The explosion of shale production has changed that. And after 6+ years of lower oil prices, it seems pretty clear that shale will continue to be the swing producer. So now the name of the game is efficiency, and lower profit margins will stick around for the foreseeable future.

So while I don’t think it’s likely that EV’s will have a majority of the global market share any time soon (meaning 15-20+ years, IMO), I do think the O&G producers’ license to print money has expired permanently. XOM is no longer the blue chip stock it once was. Employment in the industry will continue to fall/stagnate. It doesn’t mean O&G is going away. Just means that big oil’s best years are likely behind them.


lostinbr
LSU Fan
Baton Rouge, LA
Member since Oct 2017
2938 posts
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re: Bloomberg: Big Oil Goes Looking for a Career Change
quote:

If anything, more electric cars means higher natural gas demand and lower gasoline demand. Which also means higher electric bills and lower gasoline prices

While true, this isn’t necessarily a good thing for the majors. Shell has tried to position themselves for this trend with their purchase of BG, divestments from refineries, and investments in LNG. They also have a ton of shale gas assets in the US. But Exxon would get killed by a large scale switch from gasoline to nat gas right now.

It’s going to be interesting to see how the majors try to position themselves over the next 10 years or so.


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Oilfieldbiology
LSU Fan
Member since Nov 2016
18569 posts

re: Bloomberg: Big Oil Goes Looking for a Career Change
quote:

Phillips is doing the same at it's huge refineries in California.


Even without covid that was a possibility.


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10
Oilfieldbiology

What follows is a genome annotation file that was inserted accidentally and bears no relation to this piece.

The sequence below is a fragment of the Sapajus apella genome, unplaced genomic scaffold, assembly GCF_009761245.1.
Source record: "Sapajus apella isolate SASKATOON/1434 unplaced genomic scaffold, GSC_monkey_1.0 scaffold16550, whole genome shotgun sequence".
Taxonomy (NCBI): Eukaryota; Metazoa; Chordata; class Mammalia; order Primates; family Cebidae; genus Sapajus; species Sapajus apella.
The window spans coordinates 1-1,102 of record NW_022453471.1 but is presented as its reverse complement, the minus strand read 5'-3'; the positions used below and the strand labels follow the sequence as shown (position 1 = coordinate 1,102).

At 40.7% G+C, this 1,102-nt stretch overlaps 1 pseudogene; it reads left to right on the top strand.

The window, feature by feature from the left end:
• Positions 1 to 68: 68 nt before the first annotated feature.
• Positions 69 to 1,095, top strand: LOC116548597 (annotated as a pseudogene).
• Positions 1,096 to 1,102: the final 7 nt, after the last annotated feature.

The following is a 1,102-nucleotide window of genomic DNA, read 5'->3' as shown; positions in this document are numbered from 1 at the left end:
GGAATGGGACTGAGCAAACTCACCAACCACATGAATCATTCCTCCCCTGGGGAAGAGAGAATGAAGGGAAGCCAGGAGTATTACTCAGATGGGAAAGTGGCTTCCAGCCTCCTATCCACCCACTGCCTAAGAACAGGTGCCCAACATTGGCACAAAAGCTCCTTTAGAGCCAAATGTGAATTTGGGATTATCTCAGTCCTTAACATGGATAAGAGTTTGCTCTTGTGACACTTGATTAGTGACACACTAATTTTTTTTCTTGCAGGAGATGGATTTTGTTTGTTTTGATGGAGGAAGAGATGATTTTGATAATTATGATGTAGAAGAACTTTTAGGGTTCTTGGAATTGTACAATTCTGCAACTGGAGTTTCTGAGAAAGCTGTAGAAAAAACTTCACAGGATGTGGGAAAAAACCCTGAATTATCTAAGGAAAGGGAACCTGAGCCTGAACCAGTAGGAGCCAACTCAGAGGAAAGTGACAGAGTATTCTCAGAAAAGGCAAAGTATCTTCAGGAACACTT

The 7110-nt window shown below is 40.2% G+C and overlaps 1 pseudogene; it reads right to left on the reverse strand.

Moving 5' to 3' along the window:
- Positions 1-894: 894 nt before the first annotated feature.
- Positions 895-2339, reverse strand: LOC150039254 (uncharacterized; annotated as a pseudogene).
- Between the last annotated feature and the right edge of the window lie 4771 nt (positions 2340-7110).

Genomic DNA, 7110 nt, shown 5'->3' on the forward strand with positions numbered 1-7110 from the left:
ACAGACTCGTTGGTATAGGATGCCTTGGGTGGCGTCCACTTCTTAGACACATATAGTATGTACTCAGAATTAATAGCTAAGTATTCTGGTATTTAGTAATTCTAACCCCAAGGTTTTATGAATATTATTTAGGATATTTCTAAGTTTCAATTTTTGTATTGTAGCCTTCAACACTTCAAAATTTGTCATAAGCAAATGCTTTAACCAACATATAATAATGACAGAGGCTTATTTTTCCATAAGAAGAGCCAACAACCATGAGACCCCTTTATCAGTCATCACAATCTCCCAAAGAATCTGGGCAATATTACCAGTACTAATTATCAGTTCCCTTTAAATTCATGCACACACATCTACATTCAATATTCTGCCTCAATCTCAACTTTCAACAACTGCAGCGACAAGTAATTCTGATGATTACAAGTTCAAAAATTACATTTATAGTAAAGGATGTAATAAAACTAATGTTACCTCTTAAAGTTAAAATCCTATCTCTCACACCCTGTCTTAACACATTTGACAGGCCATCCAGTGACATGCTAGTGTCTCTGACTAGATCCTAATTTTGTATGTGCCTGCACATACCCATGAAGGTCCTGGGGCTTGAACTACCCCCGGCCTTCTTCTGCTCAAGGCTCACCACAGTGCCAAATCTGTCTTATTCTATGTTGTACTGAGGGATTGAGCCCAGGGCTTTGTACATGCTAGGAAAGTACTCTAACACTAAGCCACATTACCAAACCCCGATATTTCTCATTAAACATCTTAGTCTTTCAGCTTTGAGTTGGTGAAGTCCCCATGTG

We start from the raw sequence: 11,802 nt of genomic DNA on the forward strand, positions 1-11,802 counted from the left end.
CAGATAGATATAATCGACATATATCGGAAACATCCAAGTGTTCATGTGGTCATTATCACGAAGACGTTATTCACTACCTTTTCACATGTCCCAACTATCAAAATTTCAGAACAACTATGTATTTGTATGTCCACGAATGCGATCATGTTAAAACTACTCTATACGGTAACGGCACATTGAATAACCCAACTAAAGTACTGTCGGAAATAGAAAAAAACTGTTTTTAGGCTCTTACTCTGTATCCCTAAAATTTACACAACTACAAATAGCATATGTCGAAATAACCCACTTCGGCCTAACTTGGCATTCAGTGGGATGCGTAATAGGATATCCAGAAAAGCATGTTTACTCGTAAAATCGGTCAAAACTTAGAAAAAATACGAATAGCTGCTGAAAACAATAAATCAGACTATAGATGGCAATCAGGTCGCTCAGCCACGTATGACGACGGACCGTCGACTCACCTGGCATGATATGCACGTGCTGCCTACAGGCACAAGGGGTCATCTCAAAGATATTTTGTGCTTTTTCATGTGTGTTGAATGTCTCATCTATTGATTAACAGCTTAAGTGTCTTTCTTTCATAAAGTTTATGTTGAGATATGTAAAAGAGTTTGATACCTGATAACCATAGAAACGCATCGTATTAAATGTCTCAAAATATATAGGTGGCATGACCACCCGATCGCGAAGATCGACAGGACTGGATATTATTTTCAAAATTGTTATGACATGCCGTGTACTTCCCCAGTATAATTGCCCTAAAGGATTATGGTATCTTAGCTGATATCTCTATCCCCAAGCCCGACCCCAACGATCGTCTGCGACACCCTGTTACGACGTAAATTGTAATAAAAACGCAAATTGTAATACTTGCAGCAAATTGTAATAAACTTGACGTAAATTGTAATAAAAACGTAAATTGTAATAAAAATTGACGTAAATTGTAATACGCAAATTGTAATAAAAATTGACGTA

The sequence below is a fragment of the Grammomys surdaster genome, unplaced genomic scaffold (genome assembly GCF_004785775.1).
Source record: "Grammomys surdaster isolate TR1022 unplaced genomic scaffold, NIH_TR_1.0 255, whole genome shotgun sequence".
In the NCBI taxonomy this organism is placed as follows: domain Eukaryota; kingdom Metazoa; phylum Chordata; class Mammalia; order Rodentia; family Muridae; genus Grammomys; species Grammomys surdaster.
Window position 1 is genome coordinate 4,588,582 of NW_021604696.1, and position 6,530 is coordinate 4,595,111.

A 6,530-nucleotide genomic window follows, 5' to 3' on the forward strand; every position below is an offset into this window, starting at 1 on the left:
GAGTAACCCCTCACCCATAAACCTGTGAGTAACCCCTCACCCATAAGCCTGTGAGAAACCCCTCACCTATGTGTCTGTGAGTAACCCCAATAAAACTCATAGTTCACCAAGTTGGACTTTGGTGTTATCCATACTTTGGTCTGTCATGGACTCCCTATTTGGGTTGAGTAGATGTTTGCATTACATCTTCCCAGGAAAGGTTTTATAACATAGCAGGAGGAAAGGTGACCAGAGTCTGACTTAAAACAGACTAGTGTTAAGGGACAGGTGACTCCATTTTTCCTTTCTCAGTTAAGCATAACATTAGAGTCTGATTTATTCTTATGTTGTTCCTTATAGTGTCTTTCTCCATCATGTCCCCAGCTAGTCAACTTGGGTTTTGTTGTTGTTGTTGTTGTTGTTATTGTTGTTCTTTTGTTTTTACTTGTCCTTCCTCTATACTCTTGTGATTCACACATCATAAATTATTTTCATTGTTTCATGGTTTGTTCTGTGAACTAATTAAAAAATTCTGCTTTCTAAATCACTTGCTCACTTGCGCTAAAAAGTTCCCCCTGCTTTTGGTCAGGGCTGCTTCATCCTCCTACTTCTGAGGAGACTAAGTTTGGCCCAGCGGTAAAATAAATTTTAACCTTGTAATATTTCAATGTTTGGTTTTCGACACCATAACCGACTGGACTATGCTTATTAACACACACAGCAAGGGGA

LSU Fan
Member since Nov 2016
18569 posts

re: Bloomberg: Big Oil Goes Looking for a Career Change
quote:

Why wouldn't nuclear be the better option when we already have nuclear propulsion in Navy ships?


Because you’d have to arm them like navy ships


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20
Oilfieldbiology
LSU Fan
Member since Nov 2016
18569 posts

re: Bloomberg: Big Oil Goes Looking for a Career Change
quote:

The real question is how the O&G companies will fare.

When the Saudis flooded the market and the supply glut hit in ‘14, the price of oil dropped from $110/bbl to $30-40. At the time, I was all but certain we would see $100+ oil again in the next 5-10 years. That was the conventional wisdom in the industry - “boom and bust” - and many of us didn’t realize how crazy it was that oil got to $110 in the first place.

In hindsight it really might have been a sea change for the industry. Before 2014, it was just an exploration game. The steps were: find oil, drill production well, profit. For proof, look no further than McMoRan’s $1.2B Davy Jones debacle. They didn’t care how expensive it was to drill the wells - they knew if they could produce oil (they couldn’t), it would be profitable.

The explosion of shale production has changed that. And after 6+ years of lower oil prices, it seems pretty clear that shale will continue to be the swing producer. So now the name of the game is efficiency, and lower profit margins will stick around for the foreseeable future.